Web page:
Five partner organizations today issued an updated 2011 edition of A Clinician’s Guide to Electronic Prescribing. This “how-to” guide helps health care professionals make informed decisions about how and when to transition from paper to e-prescribing systems.
First created in 2008, the new edition of the Guide includes information on the changing healthcare information technology (HIT) environment. The guide is the result of a collaborative effort by the American Medical Association (AMA), the American Academy of Family Physicians (AAFP), the American College of Physicians (ACP), the Medical Group Management Association (MGMA), e-Health Initiative (e-HI), and The Center for Improving Medication Management.
“Whether a physician practice is just beginning to e-prescribe or is already using the technology, this guide is an important resource for all physicians,” said AMA Board Secretary Steven J. Stack, M.D. “This updated guide includes information about the federal e-prescribing incentive program and can help physicians understand the requirements so they can receive incentives and avoid penalties.”
“When this tool was first developed three years ago, it proved immensely valuable to clinicians,” said William F. Jessee, MD, FACMPE, president and CEO of MGMA and Board chair for e-HI. “The 2011 revisions bring the Guide up to date with the rapid changes in this arena and make it essential reading for every prescriber.”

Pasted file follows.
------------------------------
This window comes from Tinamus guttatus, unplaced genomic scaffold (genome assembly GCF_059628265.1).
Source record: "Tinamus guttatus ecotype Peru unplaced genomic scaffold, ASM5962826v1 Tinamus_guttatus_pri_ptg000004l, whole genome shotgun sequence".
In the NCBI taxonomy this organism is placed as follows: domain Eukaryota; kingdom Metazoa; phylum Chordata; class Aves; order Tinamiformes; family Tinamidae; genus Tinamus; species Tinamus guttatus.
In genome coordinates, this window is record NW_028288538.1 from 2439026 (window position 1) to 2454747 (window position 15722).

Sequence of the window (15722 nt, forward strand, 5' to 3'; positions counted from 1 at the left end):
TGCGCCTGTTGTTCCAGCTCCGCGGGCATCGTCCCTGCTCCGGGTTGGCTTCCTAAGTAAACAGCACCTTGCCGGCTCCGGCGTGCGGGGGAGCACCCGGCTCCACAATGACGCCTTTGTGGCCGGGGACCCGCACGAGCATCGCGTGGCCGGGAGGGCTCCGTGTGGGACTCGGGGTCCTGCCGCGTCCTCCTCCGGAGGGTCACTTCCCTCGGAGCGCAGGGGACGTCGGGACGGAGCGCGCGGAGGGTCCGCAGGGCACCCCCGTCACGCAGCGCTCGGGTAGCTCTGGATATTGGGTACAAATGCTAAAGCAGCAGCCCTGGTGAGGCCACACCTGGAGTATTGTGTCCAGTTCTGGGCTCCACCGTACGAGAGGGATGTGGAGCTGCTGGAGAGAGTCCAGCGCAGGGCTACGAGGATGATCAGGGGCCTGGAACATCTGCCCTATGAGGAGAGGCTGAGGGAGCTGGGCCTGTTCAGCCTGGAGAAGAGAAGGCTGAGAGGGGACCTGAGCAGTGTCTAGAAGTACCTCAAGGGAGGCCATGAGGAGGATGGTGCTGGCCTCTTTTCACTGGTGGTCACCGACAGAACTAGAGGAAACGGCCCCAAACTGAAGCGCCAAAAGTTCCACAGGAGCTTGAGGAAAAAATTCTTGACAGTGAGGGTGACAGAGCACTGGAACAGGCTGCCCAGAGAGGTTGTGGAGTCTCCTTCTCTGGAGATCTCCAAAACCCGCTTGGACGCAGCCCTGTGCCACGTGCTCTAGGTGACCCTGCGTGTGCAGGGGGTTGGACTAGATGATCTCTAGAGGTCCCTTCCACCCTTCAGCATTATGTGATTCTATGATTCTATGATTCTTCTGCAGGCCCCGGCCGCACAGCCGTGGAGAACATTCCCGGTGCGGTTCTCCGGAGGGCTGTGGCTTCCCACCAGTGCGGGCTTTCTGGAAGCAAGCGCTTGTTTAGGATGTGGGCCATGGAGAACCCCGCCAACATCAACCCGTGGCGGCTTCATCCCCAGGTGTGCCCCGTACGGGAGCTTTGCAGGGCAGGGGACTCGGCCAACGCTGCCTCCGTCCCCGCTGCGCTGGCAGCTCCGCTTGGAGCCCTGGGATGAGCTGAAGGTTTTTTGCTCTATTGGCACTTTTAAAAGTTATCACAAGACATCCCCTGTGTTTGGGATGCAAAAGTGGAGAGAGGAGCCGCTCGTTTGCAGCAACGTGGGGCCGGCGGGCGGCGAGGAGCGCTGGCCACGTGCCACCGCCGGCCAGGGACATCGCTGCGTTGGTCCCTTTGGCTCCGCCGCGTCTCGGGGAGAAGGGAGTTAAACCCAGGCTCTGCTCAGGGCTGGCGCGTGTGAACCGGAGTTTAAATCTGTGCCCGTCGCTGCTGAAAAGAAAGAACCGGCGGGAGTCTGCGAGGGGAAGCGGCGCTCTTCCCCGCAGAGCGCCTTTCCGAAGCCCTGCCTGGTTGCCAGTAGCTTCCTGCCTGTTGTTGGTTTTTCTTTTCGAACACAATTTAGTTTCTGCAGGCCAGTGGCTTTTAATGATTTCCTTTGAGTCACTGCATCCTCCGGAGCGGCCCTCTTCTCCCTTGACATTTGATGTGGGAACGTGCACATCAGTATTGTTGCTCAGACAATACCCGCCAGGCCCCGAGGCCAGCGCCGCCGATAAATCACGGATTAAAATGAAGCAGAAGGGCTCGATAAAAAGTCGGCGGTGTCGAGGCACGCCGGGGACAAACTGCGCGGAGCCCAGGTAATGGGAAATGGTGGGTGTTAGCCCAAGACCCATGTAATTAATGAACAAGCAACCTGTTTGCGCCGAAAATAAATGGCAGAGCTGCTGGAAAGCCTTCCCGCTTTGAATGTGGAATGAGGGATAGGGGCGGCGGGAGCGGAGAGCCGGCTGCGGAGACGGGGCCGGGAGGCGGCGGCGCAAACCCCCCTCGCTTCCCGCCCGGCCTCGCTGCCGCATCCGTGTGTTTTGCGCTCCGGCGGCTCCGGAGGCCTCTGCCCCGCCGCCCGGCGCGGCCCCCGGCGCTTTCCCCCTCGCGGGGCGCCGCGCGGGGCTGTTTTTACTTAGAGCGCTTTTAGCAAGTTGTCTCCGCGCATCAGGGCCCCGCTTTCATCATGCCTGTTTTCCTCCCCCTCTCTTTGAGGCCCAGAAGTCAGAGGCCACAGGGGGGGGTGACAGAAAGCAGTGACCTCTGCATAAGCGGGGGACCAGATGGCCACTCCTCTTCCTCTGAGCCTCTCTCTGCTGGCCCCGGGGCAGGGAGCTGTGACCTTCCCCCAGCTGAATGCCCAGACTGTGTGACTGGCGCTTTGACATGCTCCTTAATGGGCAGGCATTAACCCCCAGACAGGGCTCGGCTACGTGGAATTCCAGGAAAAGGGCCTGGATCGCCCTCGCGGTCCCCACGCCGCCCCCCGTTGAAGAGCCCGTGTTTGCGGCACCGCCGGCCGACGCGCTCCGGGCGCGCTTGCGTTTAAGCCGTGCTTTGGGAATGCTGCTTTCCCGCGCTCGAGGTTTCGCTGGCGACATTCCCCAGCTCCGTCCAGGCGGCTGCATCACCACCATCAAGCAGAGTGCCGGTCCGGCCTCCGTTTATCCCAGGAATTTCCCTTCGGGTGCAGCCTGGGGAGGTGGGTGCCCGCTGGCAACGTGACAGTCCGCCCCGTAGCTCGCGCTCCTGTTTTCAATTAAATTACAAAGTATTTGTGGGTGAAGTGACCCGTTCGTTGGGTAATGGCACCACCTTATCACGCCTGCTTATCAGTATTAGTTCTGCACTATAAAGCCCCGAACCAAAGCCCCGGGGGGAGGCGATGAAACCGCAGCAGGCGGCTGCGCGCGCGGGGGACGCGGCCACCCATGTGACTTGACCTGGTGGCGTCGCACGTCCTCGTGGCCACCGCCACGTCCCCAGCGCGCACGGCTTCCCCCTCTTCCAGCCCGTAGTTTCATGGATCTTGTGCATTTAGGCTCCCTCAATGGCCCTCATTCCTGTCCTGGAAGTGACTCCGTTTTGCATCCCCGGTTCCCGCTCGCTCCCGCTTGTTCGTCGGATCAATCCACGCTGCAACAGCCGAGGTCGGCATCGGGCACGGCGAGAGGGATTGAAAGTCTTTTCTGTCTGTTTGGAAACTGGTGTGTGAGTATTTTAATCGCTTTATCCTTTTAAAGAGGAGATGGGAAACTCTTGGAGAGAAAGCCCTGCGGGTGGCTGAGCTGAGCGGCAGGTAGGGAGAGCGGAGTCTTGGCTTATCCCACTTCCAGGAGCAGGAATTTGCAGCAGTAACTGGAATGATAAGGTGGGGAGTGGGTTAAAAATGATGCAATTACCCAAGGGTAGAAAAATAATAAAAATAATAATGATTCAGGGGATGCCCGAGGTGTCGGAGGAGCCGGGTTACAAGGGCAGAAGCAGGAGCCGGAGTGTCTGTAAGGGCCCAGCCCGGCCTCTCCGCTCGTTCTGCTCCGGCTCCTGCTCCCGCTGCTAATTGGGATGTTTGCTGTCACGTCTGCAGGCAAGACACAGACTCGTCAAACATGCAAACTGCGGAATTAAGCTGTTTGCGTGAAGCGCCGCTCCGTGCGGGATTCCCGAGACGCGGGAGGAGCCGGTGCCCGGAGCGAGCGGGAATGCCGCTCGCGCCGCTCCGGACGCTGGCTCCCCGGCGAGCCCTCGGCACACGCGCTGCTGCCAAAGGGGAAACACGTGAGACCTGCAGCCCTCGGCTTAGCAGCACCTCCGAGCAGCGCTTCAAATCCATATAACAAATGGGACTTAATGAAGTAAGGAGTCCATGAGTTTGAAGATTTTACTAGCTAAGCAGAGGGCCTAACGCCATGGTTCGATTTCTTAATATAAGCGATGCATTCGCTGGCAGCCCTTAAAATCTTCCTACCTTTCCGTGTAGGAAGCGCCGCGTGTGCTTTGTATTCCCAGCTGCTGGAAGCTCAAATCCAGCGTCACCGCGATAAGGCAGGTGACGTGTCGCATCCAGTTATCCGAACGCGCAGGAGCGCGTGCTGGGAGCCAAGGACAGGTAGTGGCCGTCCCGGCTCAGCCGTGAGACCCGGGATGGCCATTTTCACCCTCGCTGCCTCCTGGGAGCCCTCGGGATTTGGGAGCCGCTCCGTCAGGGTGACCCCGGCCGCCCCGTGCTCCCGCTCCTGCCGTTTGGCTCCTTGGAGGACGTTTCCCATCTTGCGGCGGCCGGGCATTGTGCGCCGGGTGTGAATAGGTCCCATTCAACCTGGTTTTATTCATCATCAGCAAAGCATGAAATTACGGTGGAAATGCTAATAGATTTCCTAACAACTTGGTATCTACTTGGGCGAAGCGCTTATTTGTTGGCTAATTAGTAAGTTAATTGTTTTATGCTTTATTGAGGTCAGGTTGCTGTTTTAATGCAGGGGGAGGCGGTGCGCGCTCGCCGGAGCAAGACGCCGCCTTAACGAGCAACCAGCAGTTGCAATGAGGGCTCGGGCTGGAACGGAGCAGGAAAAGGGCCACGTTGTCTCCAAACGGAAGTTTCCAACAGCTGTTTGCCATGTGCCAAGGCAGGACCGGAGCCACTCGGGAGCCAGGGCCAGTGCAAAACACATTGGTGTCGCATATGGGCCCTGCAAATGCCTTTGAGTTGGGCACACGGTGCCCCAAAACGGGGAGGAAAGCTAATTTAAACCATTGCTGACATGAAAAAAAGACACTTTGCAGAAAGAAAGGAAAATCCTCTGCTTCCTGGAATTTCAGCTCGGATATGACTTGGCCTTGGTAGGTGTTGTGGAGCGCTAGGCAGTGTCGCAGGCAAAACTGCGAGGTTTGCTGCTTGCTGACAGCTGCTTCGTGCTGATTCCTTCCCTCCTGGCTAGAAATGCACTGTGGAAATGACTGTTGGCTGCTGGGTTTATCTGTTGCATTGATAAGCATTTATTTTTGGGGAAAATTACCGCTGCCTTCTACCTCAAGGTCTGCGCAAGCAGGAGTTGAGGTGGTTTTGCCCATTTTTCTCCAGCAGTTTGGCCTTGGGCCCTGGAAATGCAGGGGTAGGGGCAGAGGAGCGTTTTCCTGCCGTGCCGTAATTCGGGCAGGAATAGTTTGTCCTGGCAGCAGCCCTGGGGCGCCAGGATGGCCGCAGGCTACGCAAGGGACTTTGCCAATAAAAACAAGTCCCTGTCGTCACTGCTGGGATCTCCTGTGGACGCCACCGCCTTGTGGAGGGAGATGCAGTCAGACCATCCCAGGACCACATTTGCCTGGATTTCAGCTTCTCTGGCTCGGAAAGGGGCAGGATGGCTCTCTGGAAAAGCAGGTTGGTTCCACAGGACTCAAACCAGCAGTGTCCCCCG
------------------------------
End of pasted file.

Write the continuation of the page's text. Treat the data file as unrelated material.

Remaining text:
Since the original release of this guide, the health care environment has changed dramatically. The changes include continued growth in e-prescribing adoption and use, the passage of the Health Information Technology for Economic and Clinical Health (HITECH) Act, the Drug Enforcement Agency’s rule allowing e-prescribing of controlled substances, and healthcare reform. Each of these topics and their implications for practices and e-prescribing are discussed in more detail in the 2011 guide.
A small team from the collaborating organizations reviewed the original guide and developed a new outline that incorporated critical new information from the last few years. The team developed new content, streamlined existing content and organized the guide into an easy-to-use format. To ensure that it was a robust and accurate resource for clinicians, the group also sought the input of a broader group of healthcare stakeholders, including Quincy Medical Group, Healthcare Information and Management Systems Society (HIMSS), Excellus, Walgreens, and the American Academy of Pediatrics.
“With all the momentum around e-prescribing and its accelerated growth, it is important to assist physicians and other prescribers to ensure that e-prescribing is implemented well,” said Mary Ann Chaffee, senior vice president of external affairs at Surescripts. “This is critical to achieving the greatest gains in safety, efficiency and improved outcomes. This guide provides substantial detail not only on how to get started but what challenges to expect and how to overcome them.”
The 2011 edition of A Clinician’s Guide to Electronic Prescribing is available at: American Medical Association?Medical Group Management Association?The Center for Improving Medication Management.